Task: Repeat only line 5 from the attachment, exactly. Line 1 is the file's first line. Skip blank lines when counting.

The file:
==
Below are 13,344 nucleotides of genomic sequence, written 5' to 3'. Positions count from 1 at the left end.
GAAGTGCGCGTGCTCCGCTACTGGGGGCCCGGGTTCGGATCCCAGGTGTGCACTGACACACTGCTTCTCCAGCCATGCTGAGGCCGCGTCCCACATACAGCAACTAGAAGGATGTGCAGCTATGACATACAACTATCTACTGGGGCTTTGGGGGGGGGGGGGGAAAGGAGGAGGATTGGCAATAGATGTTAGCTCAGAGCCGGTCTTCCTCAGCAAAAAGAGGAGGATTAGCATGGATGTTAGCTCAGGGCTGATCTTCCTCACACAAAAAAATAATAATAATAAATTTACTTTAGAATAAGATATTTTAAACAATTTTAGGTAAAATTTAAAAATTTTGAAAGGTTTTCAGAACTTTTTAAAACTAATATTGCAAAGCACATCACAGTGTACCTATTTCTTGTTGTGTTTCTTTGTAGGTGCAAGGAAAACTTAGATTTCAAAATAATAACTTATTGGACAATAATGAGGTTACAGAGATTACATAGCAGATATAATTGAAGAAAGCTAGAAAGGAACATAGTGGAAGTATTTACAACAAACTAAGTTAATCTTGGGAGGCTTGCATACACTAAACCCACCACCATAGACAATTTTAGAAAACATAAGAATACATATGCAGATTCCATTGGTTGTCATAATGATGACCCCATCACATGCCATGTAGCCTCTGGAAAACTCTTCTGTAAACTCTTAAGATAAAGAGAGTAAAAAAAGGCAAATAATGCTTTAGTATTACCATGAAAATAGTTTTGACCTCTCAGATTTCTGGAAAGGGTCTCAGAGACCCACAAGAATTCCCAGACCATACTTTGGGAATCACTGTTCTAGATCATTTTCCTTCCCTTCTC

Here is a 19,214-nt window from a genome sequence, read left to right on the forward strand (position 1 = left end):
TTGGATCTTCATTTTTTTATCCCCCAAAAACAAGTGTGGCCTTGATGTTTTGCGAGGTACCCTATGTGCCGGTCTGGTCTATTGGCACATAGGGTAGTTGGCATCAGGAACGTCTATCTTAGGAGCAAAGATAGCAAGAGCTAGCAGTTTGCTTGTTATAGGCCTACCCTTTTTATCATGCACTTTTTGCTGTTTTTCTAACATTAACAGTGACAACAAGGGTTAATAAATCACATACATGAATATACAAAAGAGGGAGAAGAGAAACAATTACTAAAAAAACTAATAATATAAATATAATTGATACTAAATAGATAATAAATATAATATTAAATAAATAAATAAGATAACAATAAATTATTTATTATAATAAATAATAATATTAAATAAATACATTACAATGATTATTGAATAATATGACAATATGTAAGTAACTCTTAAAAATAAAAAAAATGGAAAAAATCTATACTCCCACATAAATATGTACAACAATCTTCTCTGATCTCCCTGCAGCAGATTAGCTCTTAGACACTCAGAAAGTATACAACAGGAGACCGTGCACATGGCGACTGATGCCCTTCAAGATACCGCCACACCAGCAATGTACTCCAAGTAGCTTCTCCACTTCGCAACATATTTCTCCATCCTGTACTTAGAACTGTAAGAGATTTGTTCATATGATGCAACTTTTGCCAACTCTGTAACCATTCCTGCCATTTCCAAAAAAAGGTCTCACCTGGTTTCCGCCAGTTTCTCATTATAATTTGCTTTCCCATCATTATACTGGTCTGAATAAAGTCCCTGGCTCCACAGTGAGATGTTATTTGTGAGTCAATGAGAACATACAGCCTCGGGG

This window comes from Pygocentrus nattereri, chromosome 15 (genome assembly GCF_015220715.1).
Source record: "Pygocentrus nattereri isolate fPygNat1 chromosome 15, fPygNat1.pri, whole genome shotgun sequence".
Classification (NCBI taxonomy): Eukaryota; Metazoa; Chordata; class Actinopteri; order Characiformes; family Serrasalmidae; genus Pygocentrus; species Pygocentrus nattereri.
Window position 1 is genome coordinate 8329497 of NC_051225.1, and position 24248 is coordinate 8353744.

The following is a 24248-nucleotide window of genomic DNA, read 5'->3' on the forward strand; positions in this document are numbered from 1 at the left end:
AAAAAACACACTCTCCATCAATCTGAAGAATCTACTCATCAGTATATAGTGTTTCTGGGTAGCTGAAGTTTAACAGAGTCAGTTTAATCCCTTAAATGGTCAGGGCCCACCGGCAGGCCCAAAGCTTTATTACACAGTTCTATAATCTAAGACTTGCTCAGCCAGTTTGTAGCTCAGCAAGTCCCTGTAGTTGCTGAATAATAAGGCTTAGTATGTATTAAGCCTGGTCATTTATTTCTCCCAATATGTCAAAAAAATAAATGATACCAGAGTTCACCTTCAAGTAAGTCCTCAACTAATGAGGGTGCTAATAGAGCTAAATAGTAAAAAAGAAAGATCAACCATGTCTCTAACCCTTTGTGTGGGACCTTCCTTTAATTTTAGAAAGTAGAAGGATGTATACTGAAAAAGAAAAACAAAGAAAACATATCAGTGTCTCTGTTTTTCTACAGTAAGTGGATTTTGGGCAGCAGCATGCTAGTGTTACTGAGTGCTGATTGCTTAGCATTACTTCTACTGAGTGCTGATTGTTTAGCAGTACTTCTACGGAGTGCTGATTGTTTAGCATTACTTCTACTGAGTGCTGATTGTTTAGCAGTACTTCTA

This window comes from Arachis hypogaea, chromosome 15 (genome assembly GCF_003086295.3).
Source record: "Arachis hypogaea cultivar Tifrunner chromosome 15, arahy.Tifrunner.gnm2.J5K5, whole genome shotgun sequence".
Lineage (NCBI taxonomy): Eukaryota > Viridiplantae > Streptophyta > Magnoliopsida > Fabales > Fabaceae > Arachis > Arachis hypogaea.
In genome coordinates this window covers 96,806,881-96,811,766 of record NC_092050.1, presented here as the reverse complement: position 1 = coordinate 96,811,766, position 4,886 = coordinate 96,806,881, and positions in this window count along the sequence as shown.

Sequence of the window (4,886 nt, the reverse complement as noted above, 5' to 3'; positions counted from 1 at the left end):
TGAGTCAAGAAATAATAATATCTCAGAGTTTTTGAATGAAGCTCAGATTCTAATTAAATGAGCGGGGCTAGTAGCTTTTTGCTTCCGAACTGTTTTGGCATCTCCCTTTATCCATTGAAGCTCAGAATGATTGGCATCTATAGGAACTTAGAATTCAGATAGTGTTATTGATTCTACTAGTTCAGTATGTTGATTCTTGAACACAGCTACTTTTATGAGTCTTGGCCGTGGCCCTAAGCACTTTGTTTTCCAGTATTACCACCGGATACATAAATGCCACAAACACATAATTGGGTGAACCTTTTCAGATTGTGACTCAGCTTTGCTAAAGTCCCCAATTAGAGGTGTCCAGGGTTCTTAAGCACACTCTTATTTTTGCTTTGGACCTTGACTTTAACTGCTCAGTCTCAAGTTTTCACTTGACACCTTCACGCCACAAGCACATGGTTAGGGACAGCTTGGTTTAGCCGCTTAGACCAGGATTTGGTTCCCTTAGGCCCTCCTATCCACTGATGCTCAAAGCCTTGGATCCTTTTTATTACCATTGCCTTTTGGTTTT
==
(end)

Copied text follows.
This window comes from Pygocentrus nattereri, chromosome 15 (genome assembly GCF_015220715.1).